'It's weird': Japan's Osaka enjoying being woman to fear

Paris (AFP) –


Japan's Naomi Osaka admitted Friday it felt "weird" to be seeded at a Grand Slam for the first time and seeing her transformation from razor-sharp social media star to a player suddenly feared when she walks onto a tennis court.

The bubbly 20-year-old, seeded 21 for the French Open which starts on Sunday, has enjoyed a breakthrough season.

She became the first unseeded player since 2005 to win the prestigious Indian Wells tournament, beating Maria Sharapova, current world number one Simona Halep and Karolina Pliskova on her way to the title.

Then just days later, she defeated her childhood hero Serena Williams in Miami.

"I used to feel a little bit stressed if I was to play a super great player in the first round," said Osaka at Roland Garros on Friday.

"Now I'm the woman that many players probably don't want to play against."

"So it feels weird being seeded as I can feel the expectations."

Osaka, the daughter of a Haitian father and Japanese mother, stands at 1.80m (5ft 11in) and boasts an equally impressive set of figures at the Slams.

She made the Australian Open fourth round this year and has reached the third round of Roland Garros, Wimbledon and the US Open.

In New York last year, her former home city before decamping to Florida, she defeated former champion Angelique Kerber in the first round.

But it's clay courts which have provided her with her greatest challenge -- 12 months ago, she made a disappointing first-round exit in Paris.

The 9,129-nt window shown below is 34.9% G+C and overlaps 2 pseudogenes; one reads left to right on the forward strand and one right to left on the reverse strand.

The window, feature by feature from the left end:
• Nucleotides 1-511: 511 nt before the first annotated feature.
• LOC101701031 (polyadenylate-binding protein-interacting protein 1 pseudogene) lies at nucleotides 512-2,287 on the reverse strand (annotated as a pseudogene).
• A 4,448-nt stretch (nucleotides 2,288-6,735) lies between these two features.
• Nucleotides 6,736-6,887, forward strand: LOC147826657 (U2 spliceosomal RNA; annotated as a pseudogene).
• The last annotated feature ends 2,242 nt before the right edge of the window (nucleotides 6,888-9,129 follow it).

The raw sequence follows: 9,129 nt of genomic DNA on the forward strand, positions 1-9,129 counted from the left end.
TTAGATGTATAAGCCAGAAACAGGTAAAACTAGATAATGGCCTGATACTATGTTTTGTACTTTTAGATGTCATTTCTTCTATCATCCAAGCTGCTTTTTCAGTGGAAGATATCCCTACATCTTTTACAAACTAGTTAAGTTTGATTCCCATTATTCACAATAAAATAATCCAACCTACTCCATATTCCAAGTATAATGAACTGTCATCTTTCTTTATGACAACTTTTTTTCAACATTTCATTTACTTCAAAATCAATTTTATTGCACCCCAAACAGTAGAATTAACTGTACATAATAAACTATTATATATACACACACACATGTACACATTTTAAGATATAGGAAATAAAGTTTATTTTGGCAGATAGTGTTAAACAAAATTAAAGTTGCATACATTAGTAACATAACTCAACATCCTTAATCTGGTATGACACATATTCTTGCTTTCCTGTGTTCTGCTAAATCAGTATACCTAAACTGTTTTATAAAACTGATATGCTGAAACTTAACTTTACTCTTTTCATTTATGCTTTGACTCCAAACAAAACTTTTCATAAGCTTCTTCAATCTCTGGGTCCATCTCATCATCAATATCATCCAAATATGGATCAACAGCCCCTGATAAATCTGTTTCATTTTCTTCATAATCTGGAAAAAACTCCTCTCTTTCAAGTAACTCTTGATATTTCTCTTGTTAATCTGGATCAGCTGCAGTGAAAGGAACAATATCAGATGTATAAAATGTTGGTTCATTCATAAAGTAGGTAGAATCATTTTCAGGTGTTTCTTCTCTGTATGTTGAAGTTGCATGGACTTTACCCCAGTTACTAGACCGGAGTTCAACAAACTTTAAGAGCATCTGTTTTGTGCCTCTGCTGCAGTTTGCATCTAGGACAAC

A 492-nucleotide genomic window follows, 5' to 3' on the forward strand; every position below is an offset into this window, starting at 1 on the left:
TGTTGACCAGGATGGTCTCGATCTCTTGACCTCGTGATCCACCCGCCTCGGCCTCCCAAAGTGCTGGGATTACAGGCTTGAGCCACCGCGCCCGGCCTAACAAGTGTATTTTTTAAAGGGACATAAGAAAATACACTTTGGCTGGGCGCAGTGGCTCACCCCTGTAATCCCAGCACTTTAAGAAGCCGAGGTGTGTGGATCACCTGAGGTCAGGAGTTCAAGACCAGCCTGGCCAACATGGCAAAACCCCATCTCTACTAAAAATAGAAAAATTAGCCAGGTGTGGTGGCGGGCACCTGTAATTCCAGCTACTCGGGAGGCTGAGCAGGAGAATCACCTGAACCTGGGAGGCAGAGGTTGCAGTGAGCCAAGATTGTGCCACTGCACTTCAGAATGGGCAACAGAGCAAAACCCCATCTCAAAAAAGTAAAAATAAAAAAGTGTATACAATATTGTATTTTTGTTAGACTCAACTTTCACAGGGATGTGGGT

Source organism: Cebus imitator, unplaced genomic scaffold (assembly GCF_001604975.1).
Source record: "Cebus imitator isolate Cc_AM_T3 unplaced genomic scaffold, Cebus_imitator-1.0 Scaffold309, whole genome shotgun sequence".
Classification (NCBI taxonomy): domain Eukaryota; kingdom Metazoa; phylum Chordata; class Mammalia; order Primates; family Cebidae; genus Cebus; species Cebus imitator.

This season on European clay, she fell in the first round in Madrid and at the second hurdle in Rome, beating Victoria Azarenka before losing to Halep.

"In Madrid, I played the match like a hard court. In Rome, I played too many cross-court shots and playing with patience against Halep is not ideal.

"At the end I just got frustrated."

Osaka says she enjoys trying to bamboozle players who never know what to expect from her hard-hitting style.

"I like to rally and see how frustrated opponents become when I don't make a mistake. Their coaches tell them I will make mistakes at some stage."

Since the end of December, Osaka has been coached by Sascha Bajin, the former hitting partner of Williams, Azarenka and Caroline Wozniacki.

His influence was certainly there when she defeated Williams in Miami, such a seismic win that the great American hasn't played since.

"It's strange but beating Serena gave me more confidence than winning Indian Wells. I had wanted to play her for such a long time.

"It was a very special match. Now I feel I am getting better every day."

Osaka will start her French Open campaign against Sofia Kenin of the United States.